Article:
A true patriot loves the republic, the people for which it stands, not a government or political party. Beware of idolaters who worship the symbols and pomp of liberty, yet have no stomach for its exercise, who kowtow to the words of freedom, yet would turn on those who live free, who would denigrate what their forebears achieved in spite of themselves and history because they cannot stand to look upon flawed legends and must replace humans with mythical gods.

    I haven’t set many stories in the next couple of centuries. When I do though, they tend to be the darkest, not because their problems are worse than those of the more distant future, but because they are living through the crucible of our post-industrial technological adolescence when we either evolve or backslide into the mud. I suppose the static in the air can make our times seem more exceptional than they are, but we really are in the midst of a sea change both literally and figuratively.

    But to answer your question:

    If everyone we disagree with is a traitor, where does that take us? If we can’t figure out how to cooperate, and if we always demonize one another, what sort of world do we hand off to our children in terms of politics and prosperity?

    We hand them the pieces of an heirloom crafted by generations before us and broken into pieces by our petty lassitude, robbing them of the progressive can-do cooperative spirit that made American not exceptional, but highly unusual, with the only consolation that those ideals we embodied did not begin with us and will not die with the failure of our great experiment. The principles that made America a place of human synergy are part of the larger human condition and, although we have not always upheld them in concord, they will remain a part of humankind for so long as we endure as a species. Ideas cannot be drowned.

    @ Dapeck

    I guess I thought Paolo was writing about politics the entire time, seeing as climate change and resource scarcity have managed to become inextricably linked to politics.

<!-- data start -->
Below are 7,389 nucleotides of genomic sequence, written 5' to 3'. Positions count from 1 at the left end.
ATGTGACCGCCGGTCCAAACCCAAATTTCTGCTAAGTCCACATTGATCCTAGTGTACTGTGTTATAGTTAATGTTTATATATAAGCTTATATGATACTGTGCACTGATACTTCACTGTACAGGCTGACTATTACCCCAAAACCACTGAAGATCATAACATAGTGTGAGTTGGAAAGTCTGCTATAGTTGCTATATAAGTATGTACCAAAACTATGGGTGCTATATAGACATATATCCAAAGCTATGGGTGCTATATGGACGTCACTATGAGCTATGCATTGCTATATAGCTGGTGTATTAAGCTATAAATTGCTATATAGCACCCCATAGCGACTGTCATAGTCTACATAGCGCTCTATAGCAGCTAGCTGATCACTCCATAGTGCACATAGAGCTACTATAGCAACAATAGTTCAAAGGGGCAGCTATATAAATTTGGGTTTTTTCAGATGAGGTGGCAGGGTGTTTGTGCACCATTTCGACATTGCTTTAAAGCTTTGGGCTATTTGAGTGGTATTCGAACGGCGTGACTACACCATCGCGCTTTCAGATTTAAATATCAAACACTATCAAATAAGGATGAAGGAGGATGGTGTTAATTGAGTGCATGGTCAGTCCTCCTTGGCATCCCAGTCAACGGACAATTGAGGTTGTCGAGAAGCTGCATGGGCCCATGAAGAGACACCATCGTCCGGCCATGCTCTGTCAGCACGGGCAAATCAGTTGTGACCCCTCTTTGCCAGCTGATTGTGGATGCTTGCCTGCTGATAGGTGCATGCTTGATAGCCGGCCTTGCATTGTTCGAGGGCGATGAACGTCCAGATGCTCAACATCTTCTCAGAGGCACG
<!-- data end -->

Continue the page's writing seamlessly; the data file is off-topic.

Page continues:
Which is a big part of the problem. When science and technology become political footballs, it bodes poorly for the gains of the Enlightenment.

    @ changterhune

    SHIPNBREAKER pissed me off like that but made me work harder and I’m sure DROWNED CITIES will do the same.

    I write fiction purely for my own enjoyment, so this may not be relevant to those who want others to read their art. But it seems to me that if you want to spin splendid tales, the most effective route is to simply let your imagination have free reign, as opposed to competing with other artists. I also compose music. I will never be a Mahler or Copland or Vangelis and I don’t try to be. I just write the music that comes out of me. I write prose because I have stories that want to unpack onto the page – otherwise why bother?

    @ The G

    Didn’t last long, but at least a sense that you can compromise and be collegial survived and flourished (though actually things were worse in the mid-19th century). And the stupidest part is, neither party actually represents a coherent ideology, but rather different collections of often contradictory and bizarrely matched interests.

    At least the Civil War was fought over a genuine polarization, not a manufactured one. Yes it was an even worse problem, but the South tried to break away because their economy was actually based on slave labor, not because cynical asshats commanded vast radio and TV audiences.

    @ Leonard

    So we hand off a world lacking multiparty democracy. But this does not necessarily mean war; that is only one possibility. (Obviously it is quite available — just look at modern Africa.) Other possibilities are one-party democracy of various sorts, or just military rule. Alternatively, we can fragment down into very homogeneous states and run democracy in them. Or we can return to a more limited franchise in a diverse state.

    All possible. But the trouble with forecasting the future is that it’s never quite what you saw coming, no matter what you predicted.

  12. @odaiwai: noted with thanks– I did some checking and it seems that the Daily Mail might have been exaggerating the change of methane emissions.

  13. Paolo is always doing the good work.

    <>

    I don’t think that this is ironic or even unintentional, and I say that not intending to demonize said demagogues. I think they operate under an ideology that is just as rigid as the extremists’ they demonize (on both sides) that says (deep down) that if you can take something from someone else, it is your right to do so, and if you don’t, your competitor will, so it’s okay (they like the word “amoral” as if responsibility for one’s actions can be so cleanly exited — Wall Street is “amoral”). Some even use environmental metaphors for this. Capitalism, insofar as you can call what we have truly capitalism, has many advantages, but this is its primary weakness, a pressure to focus on the next moment rather than the long term. I think it’s a cultural change that is needed from within the circle of “captains of industry” to teach the long game in addition to the next move. We see glimmers of that happening from time to time, and I have great respect for work like Paolo’s and Cory Doctorow’s that take on those issues in fiction.